Government is in preparations to appeal against a ruling in which declared that police have no powers to stop public gatherings according to the Public Order Management Act.
The Constitutional Court last week annulled section 8 of the Public Order Management Act (POMA) when it ruled that police have no powers to stop or disperse public gatherings in a majority decision of 4:1.
Addressing journalists on Monday, Police spokesperson, Fred Enanga said the Police’s Legal and Human Rights Director is working with the Attorney General to appeal against the ruling.
“We would like to inform the public that the police as a law abiding institution, welcomed the ruling by the Constitutional Court of Uganda that annulled section 8 of the Police Order Management Act, 2013. The section gave discretionary powers to the police, to stop or prevent the holding of a public meeting, where the public meeting is held contrary to the Act,”Enanga said.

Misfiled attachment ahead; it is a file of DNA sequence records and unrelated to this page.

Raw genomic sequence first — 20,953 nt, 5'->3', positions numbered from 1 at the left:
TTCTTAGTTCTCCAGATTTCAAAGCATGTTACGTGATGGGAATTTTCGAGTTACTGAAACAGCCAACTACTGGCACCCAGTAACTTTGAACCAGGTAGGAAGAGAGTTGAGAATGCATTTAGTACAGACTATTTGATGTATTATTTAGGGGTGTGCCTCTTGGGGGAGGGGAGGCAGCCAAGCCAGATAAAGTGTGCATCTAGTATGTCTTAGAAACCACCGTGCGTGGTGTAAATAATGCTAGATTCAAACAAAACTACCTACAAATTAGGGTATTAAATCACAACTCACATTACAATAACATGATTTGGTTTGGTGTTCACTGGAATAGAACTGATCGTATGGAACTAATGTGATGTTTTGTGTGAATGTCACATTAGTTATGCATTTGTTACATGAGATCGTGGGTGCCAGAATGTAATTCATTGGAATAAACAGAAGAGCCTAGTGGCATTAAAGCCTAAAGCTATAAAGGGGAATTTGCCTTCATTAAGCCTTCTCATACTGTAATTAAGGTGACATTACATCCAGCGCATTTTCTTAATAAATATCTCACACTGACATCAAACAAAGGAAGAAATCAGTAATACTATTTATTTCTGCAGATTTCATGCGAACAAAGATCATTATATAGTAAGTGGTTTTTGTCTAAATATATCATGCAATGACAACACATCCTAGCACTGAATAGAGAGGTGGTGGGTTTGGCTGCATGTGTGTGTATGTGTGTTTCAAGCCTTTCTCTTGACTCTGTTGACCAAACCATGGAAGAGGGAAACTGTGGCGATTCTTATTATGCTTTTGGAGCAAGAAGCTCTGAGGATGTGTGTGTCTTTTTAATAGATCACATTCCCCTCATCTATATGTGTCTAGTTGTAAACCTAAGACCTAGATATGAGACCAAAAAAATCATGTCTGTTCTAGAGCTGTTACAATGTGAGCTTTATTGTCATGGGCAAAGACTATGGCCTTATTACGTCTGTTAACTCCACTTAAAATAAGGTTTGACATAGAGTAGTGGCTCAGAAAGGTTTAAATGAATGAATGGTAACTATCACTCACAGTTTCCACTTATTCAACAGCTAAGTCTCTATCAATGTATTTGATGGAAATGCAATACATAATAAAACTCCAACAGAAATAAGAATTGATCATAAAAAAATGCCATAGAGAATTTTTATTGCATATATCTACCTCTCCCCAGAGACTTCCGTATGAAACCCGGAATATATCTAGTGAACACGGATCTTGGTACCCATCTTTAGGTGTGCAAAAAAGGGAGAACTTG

“A task team led by the Director Legal and Human Rights Services is working with the Attorney General, to appeal against the ruling.”
In the ruling, the judges argued that there is no evidence to prove that public gatherings sabotage economic growth by disrupting businesses as had been argued by government.
They argued that government has in the past used demonstrations or public gatherings to publicize its own programs.
“Nonetheless, none of those public gatherings resulted into violence nor did they disrupt businesses, commerce or public order beyond what is demonstrably justifiable in a free and democratic society,” Justice Kenneth Kakuru argued.
“The point is that in a democratic society, one cannot choose and pick. It is a whole package and everything goes together. Any attempt to remove one component destroys the other.”